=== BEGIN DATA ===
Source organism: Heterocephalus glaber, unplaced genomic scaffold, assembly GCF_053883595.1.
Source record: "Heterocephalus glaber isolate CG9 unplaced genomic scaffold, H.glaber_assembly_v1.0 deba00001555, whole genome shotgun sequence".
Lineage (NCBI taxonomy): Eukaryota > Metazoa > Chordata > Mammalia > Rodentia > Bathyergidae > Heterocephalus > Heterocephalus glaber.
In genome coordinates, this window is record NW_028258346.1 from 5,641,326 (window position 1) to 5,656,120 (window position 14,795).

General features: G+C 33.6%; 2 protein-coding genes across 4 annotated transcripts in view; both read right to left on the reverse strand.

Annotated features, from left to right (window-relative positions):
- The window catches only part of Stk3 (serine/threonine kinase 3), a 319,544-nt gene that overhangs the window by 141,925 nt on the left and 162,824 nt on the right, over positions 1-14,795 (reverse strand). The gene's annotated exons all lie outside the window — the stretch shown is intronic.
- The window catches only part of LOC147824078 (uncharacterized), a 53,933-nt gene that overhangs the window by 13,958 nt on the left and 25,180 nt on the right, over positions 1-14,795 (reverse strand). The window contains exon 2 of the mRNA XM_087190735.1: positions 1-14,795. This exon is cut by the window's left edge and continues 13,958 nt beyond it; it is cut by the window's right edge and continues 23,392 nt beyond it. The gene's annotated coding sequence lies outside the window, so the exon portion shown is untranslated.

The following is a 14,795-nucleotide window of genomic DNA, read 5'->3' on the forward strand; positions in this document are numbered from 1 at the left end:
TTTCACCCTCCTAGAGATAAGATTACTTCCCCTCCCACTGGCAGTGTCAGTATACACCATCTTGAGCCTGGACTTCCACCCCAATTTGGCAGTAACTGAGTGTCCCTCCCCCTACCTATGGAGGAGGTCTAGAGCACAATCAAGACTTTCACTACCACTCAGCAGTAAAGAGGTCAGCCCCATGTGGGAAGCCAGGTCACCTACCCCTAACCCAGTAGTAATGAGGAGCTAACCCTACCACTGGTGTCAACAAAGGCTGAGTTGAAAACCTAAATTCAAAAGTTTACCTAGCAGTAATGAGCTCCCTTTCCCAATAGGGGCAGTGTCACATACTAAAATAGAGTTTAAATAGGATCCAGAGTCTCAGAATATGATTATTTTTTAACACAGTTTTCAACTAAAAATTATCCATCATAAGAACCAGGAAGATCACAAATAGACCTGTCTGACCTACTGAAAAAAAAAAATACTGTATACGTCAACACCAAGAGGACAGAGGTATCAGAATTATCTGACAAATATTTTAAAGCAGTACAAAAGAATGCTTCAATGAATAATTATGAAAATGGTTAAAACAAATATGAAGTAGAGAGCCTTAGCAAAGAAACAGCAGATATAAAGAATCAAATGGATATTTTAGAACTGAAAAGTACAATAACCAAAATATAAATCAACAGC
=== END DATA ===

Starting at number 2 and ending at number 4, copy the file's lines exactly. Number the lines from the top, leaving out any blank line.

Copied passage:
Source record: "Heterocephalus glaber isolate CG9 unplaced genomic scaffold, H.glaber_assembly_v1.0 deba00001555, whole genome shotgun sequence".
Lineage (NCBI taxonomy): Eukaryota > Metazoa > Chordata > Mammalia > Rodentia > Bathyergidae > Heterocephalus > Heterocephalus glaber.
In genome coordinates, this window is record NW_028258346.1 from 5,641,326 (window position 1) to 5,656,120 (window position 14,795).